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Two goodbyes and one hello

It was a socially busy weekend.

On Friday night, Habiba and I went out with Mike, his sister Michelle, Eric and later Demond and Jairius – meeting the latter or the first time. The occasion was Michelle’s last night in the country having visited for a couple of weeks with the intention of finding work here; Seoul turned out not to be for her. We did a little drinking in Hongdae, then went to a noraebang – the big fancy one (whatever it’s called). We were singing for two and a half hours. It had been nearly ten by the time we met up after eating dinner at home and we ended up leaving Hongdae at about four in the morning; it was nearly five by the time we got to bed.

That was the latest either had been out for a long time. We didn’t actually do much drinking, either (I had one cocktail – at a redesigned BricxX – a ‘Naked Canadian’, and one beer), so there were no hangover problems.

On Saturday night, Demond had a leaving dinner and drinks – again at Hongdae. Demond is off to China to teachere for six months before coming back to go to university in Seoul. Habiba and I met him along with Eric, Buzz and a bunch of other people at an Indian restaurant called Agra. Beeb and I shared a tasty chicken vindaloo and a mediocre vegetable curry. Later, we walked to the small park that is a feature of many nights out in Hongdae.

The park is a strange place. It’s mostly paved, with one small area cordoned off by trees and bushes. It’s pretty dirty – it has to put up with hundreds of drunk Koreans and foreigners every night. It has some strange characters – like the makgeolli seller who joyfully gave everyone in our group a free paper cup of the white alcoholic drink beloved of middle-aged Korean hikers – even though we were all like, ‘No, I’m OK, thanks, no … oh, um, OK, then.’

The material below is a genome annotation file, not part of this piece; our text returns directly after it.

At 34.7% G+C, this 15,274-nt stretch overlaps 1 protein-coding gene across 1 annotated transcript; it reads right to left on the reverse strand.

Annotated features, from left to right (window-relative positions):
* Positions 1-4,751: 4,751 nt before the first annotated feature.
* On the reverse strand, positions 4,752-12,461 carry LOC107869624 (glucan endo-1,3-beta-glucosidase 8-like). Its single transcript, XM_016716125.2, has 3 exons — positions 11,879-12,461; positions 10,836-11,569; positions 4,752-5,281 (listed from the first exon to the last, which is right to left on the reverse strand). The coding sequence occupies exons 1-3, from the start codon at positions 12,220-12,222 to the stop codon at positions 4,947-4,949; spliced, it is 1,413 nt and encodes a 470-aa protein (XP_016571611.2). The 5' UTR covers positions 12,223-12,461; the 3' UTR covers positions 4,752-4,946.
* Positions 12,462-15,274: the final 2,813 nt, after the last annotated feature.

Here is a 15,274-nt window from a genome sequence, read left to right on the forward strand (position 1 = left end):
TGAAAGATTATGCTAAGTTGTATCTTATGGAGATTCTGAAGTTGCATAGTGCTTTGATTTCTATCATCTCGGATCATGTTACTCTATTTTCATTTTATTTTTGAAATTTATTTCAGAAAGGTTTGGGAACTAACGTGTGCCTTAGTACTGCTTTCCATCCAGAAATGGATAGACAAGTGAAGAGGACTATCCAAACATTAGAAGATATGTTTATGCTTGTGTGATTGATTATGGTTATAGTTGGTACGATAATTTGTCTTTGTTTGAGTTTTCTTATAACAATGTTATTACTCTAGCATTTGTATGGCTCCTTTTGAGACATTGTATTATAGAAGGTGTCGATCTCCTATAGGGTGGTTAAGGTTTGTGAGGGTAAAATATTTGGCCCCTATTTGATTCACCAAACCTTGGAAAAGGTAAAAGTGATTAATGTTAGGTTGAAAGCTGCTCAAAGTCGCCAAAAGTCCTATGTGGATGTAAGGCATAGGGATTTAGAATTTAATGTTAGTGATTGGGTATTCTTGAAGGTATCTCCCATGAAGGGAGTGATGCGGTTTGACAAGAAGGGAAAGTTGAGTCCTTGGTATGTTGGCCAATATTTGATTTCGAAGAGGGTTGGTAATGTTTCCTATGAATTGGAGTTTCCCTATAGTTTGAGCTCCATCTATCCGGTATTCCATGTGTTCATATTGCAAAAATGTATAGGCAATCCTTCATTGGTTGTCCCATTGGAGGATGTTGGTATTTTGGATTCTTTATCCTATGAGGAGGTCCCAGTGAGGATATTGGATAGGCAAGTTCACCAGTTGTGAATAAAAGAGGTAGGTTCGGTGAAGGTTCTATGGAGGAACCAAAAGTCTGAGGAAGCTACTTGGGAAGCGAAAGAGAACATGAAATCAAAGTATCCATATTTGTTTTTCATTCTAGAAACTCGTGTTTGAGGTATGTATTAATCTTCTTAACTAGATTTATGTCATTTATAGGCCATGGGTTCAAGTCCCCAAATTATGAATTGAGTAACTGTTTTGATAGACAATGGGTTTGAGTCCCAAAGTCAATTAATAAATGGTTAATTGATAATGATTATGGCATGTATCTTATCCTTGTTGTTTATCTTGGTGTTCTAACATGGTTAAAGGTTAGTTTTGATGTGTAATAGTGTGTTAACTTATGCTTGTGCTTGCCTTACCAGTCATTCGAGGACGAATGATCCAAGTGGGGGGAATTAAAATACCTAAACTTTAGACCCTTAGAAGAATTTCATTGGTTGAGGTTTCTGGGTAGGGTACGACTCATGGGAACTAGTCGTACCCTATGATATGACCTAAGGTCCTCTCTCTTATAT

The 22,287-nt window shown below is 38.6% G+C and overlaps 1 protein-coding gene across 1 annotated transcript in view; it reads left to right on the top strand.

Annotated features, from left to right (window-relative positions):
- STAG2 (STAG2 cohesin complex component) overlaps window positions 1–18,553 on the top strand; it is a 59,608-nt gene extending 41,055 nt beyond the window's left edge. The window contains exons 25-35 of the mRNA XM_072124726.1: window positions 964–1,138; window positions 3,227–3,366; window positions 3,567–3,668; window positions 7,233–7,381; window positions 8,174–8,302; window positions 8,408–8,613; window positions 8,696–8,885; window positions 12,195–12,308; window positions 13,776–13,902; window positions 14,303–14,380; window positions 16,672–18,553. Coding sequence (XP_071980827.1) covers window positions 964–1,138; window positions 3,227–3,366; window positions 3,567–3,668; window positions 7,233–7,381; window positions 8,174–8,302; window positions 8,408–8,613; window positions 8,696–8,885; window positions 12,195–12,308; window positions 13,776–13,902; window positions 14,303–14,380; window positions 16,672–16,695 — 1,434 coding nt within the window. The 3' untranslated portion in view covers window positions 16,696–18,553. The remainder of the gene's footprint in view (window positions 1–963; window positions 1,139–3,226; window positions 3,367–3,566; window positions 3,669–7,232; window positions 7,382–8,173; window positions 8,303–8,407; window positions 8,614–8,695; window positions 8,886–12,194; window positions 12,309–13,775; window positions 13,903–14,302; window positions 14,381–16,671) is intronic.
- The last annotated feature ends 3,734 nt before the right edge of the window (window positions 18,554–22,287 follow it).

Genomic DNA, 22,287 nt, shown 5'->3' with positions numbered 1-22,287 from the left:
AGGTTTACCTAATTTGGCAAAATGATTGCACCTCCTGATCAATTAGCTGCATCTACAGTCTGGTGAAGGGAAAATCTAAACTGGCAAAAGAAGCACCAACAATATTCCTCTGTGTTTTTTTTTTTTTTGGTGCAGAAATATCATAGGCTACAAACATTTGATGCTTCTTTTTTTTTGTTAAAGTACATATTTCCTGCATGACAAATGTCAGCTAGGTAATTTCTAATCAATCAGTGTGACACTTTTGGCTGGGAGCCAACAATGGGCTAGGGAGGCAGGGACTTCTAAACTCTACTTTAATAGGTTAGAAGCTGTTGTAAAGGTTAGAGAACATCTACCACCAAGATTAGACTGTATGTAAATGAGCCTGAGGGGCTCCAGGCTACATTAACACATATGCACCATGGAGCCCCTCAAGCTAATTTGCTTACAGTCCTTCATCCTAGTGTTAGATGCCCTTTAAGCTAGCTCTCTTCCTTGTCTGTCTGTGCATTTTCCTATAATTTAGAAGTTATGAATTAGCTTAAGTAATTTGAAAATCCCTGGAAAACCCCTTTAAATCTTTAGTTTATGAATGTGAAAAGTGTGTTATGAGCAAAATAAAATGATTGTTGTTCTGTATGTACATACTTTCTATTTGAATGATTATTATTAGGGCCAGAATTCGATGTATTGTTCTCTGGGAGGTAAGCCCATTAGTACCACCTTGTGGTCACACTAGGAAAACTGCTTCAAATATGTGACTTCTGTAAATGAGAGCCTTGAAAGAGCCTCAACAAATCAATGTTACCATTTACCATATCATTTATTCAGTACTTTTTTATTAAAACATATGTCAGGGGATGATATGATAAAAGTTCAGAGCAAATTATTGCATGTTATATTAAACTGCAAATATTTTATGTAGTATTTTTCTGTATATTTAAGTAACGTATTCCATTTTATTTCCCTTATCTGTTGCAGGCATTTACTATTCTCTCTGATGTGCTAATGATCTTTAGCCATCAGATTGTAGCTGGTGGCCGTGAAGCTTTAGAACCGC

It has a nice atmosphere, though. Especially on Saturday. There were a number of people – maybe twenty – drumming in the secluded side area. The noise made by the djembe drums was impressive and hypnotic. Demond joined in. We listened for maybe an hour. Shortly before, in the main part of the park, Habiba and a couple of the other women our group – including Mary, a South African we met paragliding last year (and who I completely didn’t remember) – danced to accompaniment by Demond and a Korean drummer.

On Sunday, we met Ksan for the first time in a few months, along with her boyfriend Jun-hong. Ksan was studying in Britain – in Durham, to be precise. And also travelling all over the place. Habiba and I went with them to an Uzbek restaurant near Dongdaemun History and Culture Park. The meal was very good – we had borscht and shish kebabs (the first lamb I’ve eaten in a very long time – Koreans don’t eat it) and sesame bread, among other things.

Then we went to a couple of exhibitions at the still unfinished History and Culture Park. Firstly – and accidentally, as Jun-hong led us to the wrong place in the pouring rain – a retrospective of world magazines from the last fifty years. Secondly, an exhibition of Korean posters of the last hundred years. Both displays were moderately interesting.

Which reminds me – the previous weekend, we went, with Jessica and June, to an exhibition of work by pop artist Keith Haring. That was a much more fulfilling experience, although waiting to watch the 15-minute documentary with terrible sound wasn’t much fun.

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